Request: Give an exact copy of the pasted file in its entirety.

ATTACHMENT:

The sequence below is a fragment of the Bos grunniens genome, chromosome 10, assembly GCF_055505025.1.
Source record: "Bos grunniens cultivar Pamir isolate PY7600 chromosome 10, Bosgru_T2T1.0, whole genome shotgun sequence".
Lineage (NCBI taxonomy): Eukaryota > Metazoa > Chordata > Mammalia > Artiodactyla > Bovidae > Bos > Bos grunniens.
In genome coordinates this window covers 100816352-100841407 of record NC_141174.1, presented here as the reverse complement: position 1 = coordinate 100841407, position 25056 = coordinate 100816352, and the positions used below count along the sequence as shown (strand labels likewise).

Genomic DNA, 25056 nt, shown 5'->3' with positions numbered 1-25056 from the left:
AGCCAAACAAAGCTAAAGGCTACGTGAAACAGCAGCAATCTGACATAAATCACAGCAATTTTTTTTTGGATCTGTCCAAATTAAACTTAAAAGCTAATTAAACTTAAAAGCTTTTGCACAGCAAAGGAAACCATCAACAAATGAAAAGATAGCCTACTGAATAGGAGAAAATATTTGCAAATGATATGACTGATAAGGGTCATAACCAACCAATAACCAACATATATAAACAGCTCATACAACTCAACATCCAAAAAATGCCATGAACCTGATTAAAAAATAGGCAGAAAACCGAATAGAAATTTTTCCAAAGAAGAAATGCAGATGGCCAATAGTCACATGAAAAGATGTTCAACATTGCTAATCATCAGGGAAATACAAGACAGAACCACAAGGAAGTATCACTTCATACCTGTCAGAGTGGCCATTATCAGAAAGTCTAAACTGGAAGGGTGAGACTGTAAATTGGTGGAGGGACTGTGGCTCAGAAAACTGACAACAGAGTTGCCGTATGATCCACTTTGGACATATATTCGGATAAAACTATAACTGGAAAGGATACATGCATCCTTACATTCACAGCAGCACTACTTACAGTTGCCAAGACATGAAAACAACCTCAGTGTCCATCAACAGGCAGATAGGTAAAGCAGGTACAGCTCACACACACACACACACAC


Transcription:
The sequence below is a fragment of the Bos grunniens genome, chromosome 10, assembly GCF_055505025.1.
Source record: "Bos grunniens cultivar Pamir isolate PY7600 chromosome 10, Bosgru_T2T1.0, whole genome shotgun sequence".
Lineage (NCBI taxonomy): Eukaryota > Metazoa > Chordata > Mammalia > Artiodactyla > Bovidae > Bos > Bos grunniens.
In genome coordinates this window covers 100816352-100841407 of record NC_141174.1, presented here as the reverse complement: position 1 = coordinate 100841407, position 25056 = coordinate 100816352, and the positions used below count along the sequence as shown (strand labels likewise).

Genomic DNA, 25056 nt, shown 5'->3' with positions numbered 1-25056 from the left:
AGCCAAACAAAGCTAAAGGCTACGTGAAACAGCAGCAATCTGACATAAATCACAGCAATTTTTTTTTGGATCTGTCCAAATTAAACTTAAAAGCTAATTAAACTTAAAAGCTTTTGCACAGCAAAGGAAACCATCAACAAATGAAAAGATAGCCTACTGAATAGGAGAAAATATTTGCAAATGATATGACTGATAAGGGTCATAACCAACCAATAACCAACATATATAAACAGCTCATACAACTCAACATCCAAAAAATGCCATGAACCTGATTAAAAAATAGGCAGAAAACCGAATAGAAATTTTTCCAAAGAAGAAATGCAGATGGCCAATAGTCACATGAAAAGATGTTCAACATTGCTAATCATCAGGGAAATACAAGACAGAACCACAAGGAAGTATCACTTCATACCTGTCAGAGTGGCCATTATCAGAAAGTCTAAACTGGAAGGGTGAGACTGTAAATTGGTGGAGGGACTGTGGCTCAGAAAACTGACAACAGAGTTGCCGTATGATCCACTTTGGACATATATTCGGATAAAACTATAACTGGAAAGGATACATGCATCCTTACATTCACAGCAGCACTACTTACAGTTGCCAAGACATGAAAACAACCTCAGTGTCCATCAACAGGCAGATAGGTAAAGCAGGTACAGCTCACACACACACACACACAC